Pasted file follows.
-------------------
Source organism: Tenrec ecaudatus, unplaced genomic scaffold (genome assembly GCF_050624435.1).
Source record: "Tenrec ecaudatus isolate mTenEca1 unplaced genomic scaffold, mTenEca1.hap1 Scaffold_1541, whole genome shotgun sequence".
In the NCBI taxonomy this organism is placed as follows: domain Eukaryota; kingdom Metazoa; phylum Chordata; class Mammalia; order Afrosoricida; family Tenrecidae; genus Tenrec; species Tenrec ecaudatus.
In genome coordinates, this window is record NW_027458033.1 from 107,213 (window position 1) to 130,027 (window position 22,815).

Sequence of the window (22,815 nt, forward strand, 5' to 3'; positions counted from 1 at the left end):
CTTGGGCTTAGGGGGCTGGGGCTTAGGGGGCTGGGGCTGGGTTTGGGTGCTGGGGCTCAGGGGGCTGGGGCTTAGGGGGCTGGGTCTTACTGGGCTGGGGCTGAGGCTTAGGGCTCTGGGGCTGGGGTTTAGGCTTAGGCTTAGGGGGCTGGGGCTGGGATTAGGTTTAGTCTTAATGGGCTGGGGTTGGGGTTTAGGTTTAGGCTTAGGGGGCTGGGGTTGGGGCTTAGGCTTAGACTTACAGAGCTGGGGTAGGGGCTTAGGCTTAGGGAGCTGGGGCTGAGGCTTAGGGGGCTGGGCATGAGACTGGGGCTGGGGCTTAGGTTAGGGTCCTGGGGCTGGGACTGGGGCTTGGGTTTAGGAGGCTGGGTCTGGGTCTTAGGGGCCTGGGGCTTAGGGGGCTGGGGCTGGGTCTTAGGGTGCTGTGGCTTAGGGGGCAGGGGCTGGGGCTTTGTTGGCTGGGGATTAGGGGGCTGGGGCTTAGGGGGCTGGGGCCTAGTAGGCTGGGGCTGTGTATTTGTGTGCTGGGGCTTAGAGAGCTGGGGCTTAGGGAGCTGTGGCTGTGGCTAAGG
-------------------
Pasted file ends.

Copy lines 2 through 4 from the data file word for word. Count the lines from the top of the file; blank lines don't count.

Source record: "Tenrec ecaudatus isolate mTenEca1 unplaced genomic scaffold, mTenEca1.hap1 Scaffold_1541, whole genome shotgun sequence".
In the NCBI taxonomy this organism is placed as follows: domain Eukaryota; kingdom Metazoa; phylum Chordata; class Mammalia; order Afrosoricida; family Tenrecidae; genus Tenrec; species Tenrec ecaudatus.
In genome coordinates, this window is record NW_027458033.1 from 107,213 (window position 1) to 130,027 (window position 22,815).